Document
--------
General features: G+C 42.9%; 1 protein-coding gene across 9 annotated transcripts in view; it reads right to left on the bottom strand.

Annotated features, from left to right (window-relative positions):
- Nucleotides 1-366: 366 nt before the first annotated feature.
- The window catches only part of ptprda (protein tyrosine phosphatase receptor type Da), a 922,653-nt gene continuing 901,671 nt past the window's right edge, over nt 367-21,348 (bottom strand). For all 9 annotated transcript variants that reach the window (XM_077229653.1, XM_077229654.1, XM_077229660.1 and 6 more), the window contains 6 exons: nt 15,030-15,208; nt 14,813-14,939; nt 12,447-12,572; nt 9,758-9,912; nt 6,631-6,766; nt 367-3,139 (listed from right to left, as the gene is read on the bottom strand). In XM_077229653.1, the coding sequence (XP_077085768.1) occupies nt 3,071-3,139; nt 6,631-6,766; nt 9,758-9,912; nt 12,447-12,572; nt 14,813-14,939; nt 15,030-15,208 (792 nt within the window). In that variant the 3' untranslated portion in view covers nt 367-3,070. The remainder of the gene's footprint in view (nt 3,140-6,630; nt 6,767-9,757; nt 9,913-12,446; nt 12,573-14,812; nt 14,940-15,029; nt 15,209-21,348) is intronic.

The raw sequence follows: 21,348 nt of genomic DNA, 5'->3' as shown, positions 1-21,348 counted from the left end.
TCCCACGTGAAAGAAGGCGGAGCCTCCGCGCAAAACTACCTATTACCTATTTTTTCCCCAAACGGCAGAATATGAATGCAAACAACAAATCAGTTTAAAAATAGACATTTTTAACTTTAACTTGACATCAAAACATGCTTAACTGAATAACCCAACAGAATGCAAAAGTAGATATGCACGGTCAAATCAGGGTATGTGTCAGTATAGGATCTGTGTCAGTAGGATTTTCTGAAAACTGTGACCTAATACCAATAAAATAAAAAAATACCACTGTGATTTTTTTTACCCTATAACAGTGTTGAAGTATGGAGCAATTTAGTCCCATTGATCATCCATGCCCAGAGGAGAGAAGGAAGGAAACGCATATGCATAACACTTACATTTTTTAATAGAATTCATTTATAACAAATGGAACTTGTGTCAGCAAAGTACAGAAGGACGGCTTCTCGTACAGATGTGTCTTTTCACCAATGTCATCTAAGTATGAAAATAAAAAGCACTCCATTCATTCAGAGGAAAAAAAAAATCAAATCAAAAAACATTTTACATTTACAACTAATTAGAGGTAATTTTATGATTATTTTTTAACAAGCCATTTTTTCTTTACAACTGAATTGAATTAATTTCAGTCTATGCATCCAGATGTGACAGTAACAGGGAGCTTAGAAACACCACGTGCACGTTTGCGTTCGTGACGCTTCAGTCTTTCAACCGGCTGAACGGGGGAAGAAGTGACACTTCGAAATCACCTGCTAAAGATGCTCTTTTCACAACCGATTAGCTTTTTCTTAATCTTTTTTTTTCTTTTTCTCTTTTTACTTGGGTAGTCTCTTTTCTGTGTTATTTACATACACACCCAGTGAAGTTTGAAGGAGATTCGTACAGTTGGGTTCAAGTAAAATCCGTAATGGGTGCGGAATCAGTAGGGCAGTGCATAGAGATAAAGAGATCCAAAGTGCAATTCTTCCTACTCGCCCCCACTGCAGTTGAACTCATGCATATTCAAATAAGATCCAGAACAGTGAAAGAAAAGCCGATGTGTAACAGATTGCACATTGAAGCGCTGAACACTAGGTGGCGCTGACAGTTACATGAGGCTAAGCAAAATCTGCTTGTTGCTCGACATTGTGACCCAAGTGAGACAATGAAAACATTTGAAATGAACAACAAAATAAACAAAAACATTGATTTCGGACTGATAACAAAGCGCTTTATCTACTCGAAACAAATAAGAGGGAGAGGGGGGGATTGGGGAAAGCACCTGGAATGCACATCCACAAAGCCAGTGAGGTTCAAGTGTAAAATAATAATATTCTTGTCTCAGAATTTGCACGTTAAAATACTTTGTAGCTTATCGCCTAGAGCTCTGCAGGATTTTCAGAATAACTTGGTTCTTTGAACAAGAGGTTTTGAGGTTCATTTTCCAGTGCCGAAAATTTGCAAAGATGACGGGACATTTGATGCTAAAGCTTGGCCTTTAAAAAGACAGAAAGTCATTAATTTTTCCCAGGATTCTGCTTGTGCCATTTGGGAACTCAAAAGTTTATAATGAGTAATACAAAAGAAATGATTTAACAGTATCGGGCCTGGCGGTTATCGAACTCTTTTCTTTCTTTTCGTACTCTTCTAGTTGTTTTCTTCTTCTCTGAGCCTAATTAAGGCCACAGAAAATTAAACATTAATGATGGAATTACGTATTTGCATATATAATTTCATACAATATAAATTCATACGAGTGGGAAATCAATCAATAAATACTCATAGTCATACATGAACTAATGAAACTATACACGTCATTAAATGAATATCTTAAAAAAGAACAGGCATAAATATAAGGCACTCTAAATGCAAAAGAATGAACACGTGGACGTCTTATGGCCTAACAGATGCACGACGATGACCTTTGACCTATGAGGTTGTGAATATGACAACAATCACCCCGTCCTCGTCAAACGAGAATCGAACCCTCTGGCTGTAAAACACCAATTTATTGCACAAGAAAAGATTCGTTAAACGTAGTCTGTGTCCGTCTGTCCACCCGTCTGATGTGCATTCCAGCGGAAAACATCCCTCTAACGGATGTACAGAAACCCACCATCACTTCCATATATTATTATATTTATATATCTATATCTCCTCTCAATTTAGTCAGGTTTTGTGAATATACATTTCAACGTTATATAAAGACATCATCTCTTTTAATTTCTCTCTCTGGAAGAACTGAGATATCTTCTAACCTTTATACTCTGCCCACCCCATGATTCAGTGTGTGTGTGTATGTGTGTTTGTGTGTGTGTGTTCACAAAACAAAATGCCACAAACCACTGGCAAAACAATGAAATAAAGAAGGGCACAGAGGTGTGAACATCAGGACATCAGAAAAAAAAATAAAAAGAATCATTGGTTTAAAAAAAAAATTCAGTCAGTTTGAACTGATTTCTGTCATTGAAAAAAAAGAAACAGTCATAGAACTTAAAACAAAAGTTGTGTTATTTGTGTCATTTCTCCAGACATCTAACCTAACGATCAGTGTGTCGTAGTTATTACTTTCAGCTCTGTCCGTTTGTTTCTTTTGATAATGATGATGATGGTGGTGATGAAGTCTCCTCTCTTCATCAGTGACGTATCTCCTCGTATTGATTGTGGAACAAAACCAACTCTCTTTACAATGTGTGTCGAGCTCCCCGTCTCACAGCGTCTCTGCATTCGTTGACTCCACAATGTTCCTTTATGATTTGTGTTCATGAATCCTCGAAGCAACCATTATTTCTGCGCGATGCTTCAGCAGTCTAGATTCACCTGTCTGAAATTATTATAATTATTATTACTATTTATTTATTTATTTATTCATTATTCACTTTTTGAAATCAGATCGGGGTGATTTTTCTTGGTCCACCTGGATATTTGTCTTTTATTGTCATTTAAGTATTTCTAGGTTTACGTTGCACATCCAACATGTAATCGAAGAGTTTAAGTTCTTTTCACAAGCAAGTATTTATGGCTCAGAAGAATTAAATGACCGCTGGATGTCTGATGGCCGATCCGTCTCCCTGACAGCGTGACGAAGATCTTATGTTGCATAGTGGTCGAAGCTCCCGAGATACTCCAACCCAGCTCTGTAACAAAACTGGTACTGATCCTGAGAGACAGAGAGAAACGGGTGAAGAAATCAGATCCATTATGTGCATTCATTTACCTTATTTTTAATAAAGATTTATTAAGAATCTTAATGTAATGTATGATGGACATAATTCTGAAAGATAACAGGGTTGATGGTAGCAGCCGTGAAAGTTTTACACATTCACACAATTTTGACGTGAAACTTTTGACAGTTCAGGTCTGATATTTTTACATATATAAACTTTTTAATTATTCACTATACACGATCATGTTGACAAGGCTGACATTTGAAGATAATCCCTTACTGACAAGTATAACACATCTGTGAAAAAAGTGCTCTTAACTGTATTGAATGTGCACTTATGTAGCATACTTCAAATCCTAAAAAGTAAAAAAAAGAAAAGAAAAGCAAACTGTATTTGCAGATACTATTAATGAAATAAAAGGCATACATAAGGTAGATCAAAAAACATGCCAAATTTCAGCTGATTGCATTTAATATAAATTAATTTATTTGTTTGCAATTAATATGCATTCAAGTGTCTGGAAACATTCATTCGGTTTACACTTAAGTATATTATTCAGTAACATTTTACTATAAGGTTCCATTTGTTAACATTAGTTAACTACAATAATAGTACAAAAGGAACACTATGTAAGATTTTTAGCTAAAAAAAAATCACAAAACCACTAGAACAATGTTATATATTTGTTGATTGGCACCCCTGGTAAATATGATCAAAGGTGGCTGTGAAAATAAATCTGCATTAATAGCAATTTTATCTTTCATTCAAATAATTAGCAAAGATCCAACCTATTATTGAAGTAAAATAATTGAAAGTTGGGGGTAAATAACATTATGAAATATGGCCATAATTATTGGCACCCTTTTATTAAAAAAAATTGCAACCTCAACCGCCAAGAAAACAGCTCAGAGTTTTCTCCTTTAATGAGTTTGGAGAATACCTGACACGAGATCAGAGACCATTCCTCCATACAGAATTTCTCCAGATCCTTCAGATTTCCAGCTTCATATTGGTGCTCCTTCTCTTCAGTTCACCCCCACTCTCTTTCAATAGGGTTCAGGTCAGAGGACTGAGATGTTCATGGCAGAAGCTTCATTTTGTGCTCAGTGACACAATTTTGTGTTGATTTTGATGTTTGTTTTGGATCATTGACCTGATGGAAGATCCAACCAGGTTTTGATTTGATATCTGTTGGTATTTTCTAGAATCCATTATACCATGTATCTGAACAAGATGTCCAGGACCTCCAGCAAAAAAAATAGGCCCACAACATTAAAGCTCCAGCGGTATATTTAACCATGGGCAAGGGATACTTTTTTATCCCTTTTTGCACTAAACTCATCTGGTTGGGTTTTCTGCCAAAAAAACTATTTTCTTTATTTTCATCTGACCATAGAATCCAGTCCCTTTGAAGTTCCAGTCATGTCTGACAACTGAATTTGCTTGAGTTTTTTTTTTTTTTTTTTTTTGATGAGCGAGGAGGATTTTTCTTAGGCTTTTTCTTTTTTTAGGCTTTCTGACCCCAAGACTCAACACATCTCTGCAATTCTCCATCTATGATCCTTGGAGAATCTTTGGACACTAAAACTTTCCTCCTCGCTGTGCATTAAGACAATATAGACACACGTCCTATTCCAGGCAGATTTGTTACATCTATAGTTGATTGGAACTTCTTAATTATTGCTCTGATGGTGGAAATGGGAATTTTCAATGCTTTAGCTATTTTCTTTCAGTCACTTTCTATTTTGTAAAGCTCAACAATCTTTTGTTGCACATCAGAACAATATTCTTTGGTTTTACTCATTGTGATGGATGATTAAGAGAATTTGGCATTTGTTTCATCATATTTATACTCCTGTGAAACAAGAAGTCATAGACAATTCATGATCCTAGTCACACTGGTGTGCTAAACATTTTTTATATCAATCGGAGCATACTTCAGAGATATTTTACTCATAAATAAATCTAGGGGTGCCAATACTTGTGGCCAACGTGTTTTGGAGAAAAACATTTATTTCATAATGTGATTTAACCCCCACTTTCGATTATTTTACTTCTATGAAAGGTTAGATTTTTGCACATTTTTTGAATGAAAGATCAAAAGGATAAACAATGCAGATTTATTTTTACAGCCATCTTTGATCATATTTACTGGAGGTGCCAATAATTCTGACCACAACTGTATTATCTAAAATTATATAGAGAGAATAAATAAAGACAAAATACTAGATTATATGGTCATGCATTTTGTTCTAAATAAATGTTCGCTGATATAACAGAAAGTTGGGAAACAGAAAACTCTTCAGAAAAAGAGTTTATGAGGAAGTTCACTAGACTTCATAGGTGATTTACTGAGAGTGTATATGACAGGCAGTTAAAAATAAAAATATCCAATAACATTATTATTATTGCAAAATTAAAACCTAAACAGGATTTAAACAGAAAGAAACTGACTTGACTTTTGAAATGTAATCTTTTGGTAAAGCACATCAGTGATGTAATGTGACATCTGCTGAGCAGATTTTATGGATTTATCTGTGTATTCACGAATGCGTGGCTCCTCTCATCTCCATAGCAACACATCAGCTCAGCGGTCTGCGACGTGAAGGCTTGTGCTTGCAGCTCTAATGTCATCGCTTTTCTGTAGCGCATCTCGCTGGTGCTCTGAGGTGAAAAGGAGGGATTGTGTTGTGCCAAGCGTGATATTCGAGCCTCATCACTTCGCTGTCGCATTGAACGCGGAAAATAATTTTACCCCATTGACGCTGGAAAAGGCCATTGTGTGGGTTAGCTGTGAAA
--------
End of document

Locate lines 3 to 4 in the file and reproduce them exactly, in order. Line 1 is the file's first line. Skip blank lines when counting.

- Nucleotides 1-366: 366 nt before the first annotated feature.
- The window catches only part of ptprda (protein tyrosine phosphatase receptor type Da), a 922,653-nt gene continuing 901,671 nt past the window's right edge, over nt 367-21,348 (bottom strand). For all 9 annotated transcript variants that reach the window (XM_077229653.1, XM_077229654.1, XM_077229660.1 and 6 more), the window contains 6 exons: nt 15,030-15,208; nt 14,813-14,939; nt 12,447-12,572; nt 9,758-9,912; nt 6,631-6,766; nt 367-3,139 (listed from right to left, as the gene is read on the bottom strand). In XM_077229653.1, the coding sequence (XP_077085768.1) occupies nt 3,071-3,139; nt 6,631-6,766; nt 9,758-9,912; nt 12,447-12,572; nt 14,813-14,939; nt 15,030-15,208 (792 nt within the window). In that variant the 3' untranslated portion in view covers nt 367-3,070. The remainder of the gene's footprint in view (nt 3,140-6,630; nt 6,767-9,757; nt 9,913-12,446; nt 12,573-14,812; nt 14,940-15,029; nt 15,209-21,348) is intronic.